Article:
Sunday, February 27, 2011
UT Chancellor Says NO To Guns On Campus
Texas already has a concealed carry law that allows people over 21 to carry a firearm nearly anywhere (even into the State Capitol building itself). There are still a few places a gun cannot be carried -- like bars, schools, colleges, churches. But the state's Republican legislators are trying to fix that. There is currently a bill in the state legislature that would allow adults 21 and older to carry a concealed firearm on the campus of state colleges and universities, and it looks like it has a good chance of passage.
But not everyone thinks this is a good idea. University of Texas Chancellor Francisco G. Cigarroa believes it would just make his campus a more dangerous place. And in a last-ditch effort to stop the insane bill, he has written a letter to Governor Perry. Here is the text of that letter:
Dear Governor Perry:
As the legislature considers the important and sensitive issue of concealed handguns on campuses of institutions of higher education, I would be remiss in my duties as chancellor of the state's largest university system if I did not convey my concerns regarding this issue.
I greatly respect and value the authority of the legislature to make this important public policy decision, and I recognize the variety of opinions surrounding it. The University of Texas system has worked diligently to make our campuses safer, through the use of emergency notification systems and other measures. Yet parents, students, faculty, administrators, and institutional law enforcement have all expressed to me their concerns that the presence of concealed handguns on campus would contribute to a less-safe environment, not a safer one.
Additionally, further unease has been expressed by our campus mental health professionals, who know and deal with the reality of the emotional and psychological pressures of academic life, separation from family, relationships -- all pressures that contribute to the harsh reality that suicide is the leading cause of death among college students. There is great concern that the presence of handguns, even if limited to licensed individuals 21 or older, will lead to an increase of both accidental shootings and self-inflicted wounds.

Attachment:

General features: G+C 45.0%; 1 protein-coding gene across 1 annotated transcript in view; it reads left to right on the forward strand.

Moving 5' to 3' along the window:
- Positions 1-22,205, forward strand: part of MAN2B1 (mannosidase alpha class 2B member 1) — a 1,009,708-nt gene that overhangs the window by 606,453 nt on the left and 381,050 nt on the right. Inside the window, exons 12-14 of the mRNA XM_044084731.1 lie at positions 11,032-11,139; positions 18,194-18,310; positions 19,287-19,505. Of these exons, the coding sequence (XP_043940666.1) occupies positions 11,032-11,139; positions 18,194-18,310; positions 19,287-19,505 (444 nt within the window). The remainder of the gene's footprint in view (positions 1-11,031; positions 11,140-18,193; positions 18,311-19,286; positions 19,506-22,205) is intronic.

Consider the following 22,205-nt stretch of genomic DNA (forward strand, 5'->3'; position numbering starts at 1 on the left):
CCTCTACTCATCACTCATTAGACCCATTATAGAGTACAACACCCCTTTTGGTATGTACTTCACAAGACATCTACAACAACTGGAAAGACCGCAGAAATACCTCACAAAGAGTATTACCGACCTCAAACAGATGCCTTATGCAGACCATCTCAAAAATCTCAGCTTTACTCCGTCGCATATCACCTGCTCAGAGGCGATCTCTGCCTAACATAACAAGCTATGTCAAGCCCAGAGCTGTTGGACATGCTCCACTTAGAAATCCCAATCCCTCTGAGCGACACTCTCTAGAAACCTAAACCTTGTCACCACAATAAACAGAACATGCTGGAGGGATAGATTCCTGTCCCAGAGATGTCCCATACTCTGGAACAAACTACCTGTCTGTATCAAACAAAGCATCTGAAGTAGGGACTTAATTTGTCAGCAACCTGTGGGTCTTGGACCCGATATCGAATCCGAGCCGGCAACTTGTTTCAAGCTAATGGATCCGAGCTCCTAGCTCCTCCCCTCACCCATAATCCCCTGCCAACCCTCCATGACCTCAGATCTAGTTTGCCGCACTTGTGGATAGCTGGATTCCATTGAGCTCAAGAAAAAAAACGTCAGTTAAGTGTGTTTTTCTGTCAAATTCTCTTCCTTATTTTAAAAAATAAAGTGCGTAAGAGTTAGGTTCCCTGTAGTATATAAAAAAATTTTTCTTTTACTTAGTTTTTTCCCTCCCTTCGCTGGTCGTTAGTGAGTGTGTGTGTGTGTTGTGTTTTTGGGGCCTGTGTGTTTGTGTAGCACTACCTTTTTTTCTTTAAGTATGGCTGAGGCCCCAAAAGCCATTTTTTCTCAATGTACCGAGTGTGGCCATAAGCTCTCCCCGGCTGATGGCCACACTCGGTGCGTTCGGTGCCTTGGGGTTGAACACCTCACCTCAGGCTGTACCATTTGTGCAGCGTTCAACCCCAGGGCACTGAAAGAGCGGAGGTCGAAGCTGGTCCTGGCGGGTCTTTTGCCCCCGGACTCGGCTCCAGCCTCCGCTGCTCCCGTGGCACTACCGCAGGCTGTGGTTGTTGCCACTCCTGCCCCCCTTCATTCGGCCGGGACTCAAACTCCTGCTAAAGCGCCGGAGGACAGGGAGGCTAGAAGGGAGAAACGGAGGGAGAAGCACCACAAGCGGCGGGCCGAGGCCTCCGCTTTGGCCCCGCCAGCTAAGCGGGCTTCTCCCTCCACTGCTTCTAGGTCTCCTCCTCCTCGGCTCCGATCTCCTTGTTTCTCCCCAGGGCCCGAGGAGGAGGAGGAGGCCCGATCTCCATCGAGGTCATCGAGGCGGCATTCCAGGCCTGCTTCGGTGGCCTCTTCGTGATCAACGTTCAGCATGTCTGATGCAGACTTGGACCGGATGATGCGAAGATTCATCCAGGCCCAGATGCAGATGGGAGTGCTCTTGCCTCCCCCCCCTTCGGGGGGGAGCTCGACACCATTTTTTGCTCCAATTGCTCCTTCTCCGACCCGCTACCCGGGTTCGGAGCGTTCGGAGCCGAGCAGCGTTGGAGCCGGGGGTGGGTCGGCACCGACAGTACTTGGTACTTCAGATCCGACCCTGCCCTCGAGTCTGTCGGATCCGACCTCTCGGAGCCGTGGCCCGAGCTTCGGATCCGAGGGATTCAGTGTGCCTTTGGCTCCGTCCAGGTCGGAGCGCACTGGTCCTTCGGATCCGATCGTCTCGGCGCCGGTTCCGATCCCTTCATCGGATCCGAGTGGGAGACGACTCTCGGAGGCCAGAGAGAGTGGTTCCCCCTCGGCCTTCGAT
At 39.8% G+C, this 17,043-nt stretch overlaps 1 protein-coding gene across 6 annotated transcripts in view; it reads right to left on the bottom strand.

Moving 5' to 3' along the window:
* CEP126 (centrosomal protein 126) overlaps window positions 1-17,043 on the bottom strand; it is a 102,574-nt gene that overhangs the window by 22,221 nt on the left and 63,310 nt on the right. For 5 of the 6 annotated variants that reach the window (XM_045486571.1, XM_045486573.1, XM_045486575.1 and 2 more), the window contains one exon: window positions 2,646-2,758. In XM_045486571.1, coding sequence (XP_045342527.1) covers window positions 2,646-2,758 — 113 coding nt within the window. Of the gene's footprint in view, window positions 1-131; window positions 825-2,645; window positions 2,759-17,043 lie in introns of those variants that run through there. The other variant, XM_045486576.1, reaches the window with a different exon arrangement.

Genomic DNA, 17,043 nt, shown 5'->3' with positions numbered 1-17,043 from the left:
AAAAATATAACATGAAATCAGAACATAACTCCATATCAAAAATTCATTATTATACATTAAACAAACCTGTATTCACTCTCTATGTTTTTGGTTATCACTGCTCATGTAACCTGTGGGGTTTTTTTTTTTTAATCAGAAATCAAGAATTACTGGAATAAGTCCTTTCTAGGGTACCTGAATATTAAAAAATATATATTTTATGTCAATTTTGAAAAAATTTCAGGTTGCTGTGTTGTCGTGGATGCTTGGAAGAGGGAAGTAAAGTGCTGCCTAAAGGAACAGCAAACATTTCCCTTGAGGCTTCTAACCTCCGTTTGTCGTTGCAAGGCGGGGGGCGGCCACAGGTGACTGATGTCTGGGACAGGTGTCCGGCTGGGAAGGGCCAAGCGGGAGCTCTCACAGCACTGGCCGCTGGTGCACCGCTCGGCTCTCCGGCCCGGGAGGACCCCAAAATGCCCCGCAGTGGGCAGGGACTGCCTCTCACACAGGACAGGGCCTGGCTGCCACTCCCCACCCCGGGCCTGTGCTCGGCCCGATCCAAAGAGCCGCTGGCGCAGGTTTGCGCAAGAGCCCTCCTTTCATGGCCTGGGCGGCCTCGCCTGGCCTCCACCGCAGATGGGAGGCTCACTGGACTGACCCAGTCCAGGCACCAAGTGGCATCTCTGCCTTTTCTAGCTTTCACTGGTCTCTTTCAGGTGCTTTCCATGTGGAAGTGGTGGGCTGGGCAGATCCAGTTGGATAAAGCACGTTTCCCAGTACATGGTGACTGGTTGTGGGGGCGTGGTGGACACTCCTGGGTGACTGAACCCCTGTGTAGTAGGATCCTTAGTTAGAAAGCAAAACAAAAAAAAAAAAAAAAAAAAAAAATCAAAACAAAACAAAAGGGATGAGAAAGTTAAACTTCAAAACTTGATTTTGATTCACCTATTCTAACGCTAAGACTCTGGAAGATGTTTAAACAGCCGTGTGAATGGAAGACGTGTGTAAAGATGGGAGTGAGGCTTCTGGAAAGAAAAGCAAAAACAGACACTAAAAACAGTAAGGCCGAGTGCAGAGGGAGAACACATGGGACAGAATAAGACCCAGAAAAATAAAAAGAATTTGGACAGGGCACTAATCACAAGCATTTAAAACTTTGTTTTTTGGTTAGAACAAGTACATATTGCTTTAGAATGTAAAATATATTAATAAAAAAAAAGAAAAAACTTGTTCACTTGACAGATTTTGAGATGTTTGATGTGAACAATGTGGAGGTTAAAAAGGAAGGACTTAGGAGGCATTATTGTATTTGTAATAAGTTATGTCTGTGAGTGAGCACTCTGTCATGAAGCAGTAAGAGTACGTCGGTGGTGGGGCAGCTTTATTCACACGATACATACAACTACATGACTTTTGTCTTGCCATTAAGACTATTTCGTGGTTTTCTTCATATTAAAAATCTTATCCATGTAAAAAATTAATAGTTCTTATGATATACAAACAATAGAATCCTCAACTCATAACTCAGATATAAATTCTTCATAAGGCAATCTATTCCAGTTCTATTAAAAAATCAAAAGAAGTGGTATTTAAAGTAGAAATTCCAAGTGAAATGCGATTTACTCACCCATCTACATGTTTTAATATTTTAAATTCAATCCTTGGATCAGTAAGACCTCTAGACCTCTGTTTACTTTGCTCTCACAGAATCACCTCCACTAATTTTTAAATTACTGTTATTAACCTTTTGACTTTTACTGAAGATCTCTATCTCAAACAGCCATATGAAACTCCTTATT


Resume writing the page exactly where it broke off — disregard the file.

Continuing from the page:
Our law enforcement personnel, consisting of highly-trained professionals who work within these unique campus environments, are particularly troubled about the ability of our officers to differentiate between the bad actor and a person defending himself/herself and others when both have guns drawn. Furthermore, the high density of campus housing -- which includes both persons of age and persons too young to secure a concealed handgun license -- raises issues of how licensed individuals will be able to secure their weapons when not carried on the individual's person.
There is also unease that laboratories and hospitals, where chemicals and gases are not only present but often under pressure, create unique situations where the discharge of a firearm may have consequences well beyond what one may expect in other environments.
I must concur with all the concerns and apprehensions expressed to me, that the presence of concealed weapons, on balance, will make a campus a less-safe environment. I respectfully request that you and your colleagues will weigh these concerns, and the safety and lives of those on our campuses, as you consider this issue.
I realize this is one of many important decisions on the legislature's collective shoulders this session. Thank you for considering our concerns.
With great respect,
Francisco G. Cigarroa, M.D.